spite of strong and even violent prejudices. This is not a witness to be put aside in Prof. Huxley's off-hand manner.
But the strangest part of Prof. Huxley's article remains to be noticed; and, so far as the main point at issue between us is concerned, I need hardly have noticed anything else. He proceeds to a long and intricate discussion, quite needless, as I think, for his main object, respecting the relations between the Nazarenes, Ebionites, Jewish and Gentile Christians, first in the time of Justin Martyr and then of St. Paul. Into this discussion, in the course of which he makes assumptions which, as Holtzmann will tell him, are as much questioned by the German criticism on which he relies as by English theologians, it is unnecessary for me to follow him. The object of it is to establish a conclusion, which is all with which I am concerned. That conclusion is that "if the primitive Nazarenes of whom the Acts speak were orthodox Jews, what sort of probability can there be that Jesus was anything else?" But what more is necessary for the purpose of my argument? To say, indeed, that this a priori probability places us "in a position to form a safe judgment of the limits within which the teaching of Jesus of Nazareth must have been confined," is to beg a great question, for it assumes that our Lord could not have transcended those limits unless his disciples transcended them simultaneously with him. But if our Lord's beliefs were those of an orthodox Jew, we certainly know enough of them to be quite sure that they involved a denial of Prof. Huxley's agnosticism. An orthodox Jew certainly believed in God, and in his responsibility to God, and in a divine revelation and a divine law. It is, says Prof. Huxley, "extremely probable" that he appealed "to those noble conceptions of religion which constituted the pith and kernel of the teaching of the great prophets of his nation seven hundred years earlier." But, if so, his first principles involved the assertion of religious realities which an agnostic refuses to acknowledge. Prof. Huxley has, in fact, dragged his readers through this thorny question of Jewish and Gentile Christianity in order to establish, at the end of it, and, as it seems, quite unconsciously, an essential part of the very allegation which I originally made. I said that a person who "knows nothing" of God asserts the belief of Jesus of Nazareth to have been unfounded, repudiates his example, and denies his authority. Prof. Huxley, in order to answer this contention, offers to prove, with great elaboration, that Jesus was an orthodox Jew, and consequently that his belief did involve what an agnostic rejects. How much beyond these elementary truths Jesus taught is a further and a distinct question. What I was concerned to maintain is that a man can not be an agnostic with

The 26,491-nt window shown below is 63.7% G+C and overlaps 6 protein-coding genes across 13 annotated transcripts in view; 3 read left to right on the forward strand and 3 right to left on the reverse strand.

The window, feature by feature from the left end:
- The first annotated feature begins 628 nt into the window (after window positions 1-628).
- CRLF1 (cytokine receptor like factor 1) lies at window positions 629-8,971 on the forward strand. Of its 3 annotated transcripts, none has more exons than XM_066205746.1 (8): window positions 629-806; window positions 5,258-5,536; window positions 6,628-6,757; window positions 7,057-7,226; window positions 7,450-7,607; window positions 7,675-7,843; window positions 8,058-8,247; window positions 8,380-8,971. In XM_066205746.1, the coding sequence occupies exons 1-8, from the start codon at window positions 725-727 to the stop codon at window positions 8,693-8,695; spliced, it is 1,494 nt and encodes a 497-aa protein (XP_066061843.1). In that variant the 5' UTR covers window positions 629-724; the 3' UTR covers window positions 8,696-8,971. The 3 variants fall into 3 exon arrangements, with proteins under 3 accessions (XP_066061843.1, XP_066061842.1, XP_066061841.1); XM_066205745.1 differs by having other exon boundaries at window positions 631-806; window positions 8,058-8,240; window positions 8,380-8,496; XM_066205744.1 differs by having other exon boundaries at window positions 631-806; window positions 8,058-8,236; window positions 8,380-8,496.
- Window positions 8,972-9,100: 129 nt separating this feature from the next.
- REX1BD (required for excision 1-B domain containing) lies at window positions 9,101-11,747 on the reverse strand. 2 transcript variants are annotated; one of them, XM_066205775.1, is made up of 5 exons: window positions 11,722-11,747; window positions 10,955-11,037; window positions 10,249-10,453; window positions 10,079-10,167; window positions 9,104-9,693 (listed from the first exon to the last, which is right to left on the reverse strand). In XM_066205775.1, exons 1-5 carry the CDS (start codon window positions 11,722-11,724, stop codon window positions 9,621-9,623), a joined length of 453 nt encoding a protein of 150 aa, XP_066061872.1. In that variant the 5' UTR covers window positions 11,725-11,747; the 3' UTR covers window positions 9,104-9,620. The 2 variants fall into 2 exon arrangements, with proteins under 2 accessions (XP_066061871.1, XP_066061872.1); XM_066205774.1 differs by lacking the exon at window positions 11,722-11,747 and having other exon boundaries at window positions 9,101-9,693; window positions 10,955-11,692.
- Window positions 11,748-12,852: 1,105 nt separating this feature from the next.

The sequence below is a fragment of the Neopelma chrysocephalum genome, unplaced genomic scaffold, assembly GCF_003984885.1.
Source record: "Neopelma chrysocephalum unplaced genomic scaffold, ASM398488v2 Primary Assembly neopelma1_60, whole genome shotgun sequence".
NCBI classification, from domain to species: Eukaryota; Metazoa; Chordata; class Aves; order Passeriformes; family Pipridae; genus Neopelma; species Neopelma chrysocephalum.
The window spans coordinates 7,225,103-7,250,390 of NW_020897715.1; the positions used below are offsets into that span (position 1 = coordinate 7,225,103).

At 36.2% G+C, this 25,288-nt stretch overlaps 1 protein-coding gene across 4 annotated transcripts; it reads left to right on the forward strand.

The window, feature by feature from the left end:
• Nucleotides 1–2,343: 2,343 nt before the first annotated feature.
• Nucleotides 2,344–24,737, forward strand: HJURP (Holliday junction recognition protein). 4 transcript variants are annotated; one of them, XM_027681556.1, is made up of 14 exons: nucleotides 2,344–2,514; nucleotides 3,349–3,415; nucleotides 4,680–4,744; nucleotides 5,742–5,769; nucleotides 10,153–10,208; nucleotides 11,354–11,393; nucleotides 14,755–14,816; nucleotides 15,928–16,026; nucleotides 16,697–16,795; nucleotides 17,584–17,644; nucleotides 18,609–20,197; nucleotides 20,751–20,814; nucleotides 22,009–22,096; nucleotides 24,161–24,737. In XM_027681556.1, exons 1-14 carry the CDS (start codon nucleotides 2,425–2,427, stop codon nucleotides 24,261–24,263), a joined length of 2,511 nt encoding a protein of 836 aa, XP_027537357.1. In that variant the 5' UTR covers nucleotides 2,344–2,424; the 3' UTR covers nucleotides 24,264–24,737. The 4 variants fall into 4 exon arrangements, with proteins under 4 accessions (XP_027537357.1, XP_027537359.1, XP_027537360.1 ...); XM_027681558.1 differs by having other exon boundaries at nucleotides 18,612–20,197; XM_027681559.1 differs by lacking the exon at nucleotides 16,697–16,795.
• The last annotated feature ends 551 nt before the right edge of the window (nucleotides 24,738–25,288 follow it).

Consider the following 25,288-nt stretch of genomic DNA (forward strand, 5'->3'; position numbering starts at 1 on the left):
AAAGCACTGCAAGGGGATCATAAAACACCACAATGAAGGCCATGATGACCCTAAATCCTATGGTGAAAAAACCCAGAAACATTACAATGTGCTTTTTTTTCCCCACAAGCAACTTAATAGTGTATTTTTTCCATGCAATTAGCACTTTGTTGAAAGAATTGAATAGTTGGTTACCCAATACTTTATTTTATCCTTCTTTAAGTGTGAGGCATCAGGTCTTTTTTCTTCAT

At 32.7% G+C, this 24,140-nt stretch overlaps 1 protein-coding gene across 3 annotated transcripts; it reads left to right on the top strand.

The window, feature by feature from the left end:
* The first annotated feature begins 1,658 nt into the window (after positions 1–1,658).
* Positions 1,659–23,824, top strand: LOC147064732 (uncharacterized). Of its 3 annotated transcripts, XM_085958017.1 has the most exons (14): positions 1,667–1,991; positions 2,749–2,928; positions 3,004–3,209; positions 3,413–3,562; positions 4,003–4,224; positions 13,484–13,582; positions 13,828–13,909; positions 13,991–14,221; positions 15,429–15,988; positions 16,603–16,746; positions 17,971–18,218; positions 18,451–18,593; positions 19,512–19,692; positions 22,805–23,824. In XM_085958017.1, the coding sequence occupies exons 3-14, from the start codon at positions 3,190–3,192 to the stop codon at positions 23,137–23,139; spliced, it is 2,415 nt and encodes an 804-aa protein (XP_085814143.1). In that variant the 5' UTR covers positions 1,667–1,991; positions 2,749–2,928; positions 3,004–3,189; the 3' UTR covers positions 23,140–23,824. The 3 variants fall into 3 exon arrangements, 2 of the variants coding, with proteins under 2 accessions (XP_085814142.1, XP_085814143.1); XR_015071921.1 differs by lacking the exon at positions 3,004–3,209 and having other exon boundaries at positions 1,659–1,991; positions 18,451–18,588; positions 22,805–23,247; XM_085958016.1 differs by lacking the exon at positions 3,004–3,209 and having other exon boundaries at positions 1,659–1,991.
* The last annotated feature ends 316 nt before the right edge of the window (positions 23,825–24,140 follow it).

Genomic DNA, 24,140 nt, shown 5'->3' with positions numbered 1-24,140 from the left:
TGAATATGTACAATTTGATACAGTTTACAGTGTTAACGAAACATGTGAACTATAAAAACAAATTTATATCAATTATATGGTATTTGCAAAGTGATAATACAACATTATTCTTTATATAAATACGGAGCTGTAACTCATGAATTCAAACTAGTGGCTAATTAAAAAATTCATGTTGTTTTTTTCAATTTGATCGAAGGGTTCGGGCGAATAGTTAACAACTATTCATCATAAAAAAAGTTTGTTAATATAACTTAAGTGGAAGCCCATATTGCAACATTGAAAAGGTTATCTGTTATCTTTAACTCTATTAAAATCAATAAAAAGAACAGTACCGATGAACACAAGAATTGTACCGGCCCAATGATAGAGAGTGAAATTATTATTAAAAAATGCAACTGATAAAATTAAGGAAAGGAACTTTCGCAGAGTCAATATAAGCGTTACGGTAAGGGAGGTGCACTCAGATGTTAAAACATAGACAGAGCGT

- "Popular Science Monthly" for June, 1889, p. 184.